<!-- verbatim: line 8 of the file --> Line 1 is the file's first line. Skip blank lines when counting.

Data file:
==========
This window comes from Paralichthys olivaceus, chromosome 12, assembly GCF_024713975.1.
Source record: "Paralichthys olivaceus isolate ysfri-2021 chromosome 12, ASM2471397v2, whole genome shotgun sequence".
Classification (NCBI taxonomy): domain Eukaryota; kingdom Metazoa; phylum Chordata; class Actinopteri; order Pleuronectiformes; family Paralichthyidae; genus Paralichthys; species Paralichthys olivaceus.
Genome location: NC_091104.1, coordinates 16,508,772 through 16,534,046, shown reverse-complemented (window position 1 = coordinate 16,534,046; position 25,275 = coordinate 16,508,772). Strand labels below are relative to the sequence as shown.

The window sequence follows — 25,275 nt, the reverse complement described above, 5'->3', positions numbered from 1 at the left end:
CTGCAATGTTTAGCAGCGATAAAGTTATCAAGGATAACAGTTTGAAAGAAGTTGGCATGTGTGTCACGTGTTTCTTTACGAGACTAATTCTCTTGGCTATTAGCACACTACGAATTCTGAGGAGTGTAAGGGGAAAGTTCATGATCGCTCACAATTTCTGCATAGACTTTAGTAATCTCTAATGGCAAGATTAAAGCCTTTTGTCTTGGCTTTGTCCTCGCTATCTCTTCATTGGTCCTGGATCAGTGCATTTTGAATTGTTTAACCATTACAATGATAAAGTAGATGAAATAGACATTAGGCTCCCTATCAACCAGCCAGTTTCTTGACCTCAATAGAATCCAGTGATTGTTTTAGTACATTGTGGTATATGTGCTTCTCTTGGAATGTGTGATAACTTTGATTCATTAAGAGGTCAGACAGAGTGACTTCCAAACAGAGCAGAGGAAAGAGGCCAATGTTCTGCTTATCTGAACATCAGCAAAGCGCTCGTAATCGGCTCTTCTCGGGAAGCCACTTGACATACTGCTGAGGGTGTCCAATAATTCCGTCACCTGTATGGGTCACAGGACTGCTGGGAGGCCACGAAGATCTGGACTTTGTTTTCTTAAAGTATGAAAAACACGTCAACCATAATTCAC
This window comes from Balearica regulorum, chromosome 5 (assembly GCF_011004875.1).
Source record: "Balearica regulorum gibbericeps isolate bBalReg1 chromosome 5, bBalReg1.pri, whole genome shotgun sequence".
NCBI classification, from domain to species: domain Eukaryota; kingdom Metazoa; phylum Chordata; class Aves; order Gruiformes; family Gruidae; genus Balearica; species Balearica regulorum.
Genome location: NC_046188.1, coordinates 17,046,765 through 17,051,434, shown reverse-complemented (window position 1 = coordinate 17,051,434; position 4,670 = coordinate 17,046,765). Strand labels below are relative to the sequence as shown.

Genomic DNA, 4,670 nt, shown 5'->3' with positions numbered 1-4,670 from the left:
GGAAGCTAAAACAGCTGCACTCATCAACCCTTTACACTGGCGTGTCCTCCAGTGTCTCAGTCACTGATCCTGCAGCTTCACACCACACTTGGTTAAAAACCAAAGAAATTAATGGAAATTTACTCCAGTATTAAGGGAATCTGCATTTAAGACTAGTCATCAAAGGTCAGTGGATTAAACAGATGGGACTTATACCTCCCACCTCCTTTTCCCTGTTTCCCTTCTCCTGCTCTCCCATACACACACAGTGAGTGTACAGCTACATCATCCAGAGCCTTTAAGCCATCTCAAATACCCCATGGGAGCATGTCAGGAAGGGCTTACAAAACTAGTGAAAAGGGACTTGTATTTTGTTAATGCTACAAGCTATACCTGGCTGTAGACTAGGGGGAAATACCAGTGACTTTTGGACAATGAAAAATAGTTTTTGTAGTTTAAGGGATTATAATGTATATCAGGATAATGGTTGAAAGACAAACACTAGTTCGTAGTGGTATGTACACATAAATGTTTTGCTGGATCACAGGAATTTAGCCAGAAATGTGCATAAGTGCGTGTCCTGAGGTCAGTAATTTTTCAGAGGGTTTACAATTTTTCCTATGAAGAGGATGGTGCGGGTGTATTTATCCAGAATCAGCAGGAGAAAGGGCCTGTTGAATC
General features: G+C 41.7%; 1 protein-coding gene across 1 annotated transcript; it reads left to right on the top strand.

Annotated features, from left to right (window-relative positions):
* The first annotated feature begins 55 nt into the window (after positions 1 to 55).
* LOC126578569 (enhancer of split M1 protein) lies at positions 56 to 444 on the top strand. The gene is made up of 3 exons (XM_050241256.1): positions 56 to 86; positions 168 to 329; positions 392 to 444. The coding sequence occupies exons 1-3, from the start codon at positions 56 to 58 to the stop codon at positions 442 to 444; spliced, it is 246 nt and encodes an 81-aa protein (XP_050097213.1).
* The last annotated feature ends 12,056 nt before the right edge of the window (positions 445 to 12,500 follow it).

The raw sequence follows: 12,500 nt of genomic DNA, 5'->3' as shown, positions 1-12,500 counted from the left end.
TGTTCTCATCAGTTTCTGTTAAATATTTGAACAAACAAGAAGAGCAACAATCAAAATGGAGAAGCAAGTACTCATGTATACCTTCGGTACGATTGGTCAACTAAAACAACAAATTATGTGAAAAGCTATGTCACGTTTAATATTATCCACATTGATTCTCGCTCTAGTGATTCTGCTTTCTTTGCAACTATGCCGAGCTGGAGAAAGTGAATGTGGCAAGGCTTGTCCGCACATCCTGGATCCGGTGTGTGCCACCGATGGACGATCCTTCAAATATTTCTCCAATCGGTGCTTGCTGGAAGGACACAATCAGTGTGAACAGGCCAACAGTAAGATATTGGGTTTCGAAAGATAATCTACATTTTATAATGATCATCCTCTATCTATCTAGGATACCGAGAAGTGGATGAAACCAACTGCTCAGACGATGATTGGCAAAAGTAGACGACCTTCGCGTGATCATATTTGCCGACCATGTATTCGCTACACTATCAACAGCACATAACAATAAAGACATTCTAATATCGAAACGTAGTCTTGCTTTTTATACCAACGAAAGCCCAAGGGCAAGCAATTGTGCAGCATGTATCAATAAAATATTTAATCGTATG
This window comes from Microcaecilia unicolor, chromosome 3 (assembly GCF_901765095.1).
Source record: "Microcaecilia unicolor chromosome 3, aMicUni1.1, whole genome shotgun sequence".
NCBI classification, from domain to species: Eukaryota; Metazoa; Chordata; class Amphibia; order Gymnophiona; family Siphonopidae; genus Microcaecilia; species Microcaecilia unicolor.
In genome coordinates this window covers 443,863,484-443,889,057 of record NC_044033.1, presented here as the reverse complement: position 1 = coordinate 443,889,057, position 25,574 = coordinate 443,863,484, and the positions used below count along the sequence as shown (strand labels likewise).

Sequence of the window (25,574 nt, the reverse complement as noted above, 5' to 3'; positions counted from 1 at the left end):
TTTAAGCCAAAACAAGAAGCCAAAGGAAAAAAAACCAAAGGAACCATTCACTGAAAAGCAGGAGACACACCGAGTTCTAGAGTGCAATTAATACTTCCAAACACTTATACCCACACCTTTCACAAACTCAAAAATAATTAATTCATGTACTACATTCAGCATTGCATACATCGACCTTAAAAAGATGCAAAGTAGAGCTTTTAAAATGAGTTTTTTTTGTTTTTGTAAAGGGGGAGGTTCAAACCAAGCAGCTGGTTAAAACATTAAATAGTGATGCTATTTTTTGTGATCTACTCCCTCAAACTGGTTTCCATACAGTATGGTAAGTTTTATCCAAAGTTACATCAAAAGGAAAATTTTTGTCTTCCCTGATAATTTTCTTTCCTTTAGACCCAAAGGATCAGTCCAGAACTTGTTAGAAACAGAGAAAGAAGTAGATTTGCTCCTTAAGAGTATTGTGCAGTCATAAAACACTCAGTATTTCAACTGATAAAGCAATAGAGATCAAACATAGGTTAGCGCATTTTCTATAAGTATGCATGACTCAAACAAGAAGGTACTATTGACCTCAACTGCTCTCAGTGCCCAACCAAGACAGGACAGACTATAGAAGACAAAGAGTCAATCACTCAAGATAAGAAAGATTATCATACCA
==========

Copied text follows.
Source record: "Balearica regulorum gibbericeps isolate bBalReg1 chromosome 5, bBalReg1.pri, whole genome shotgun sequence".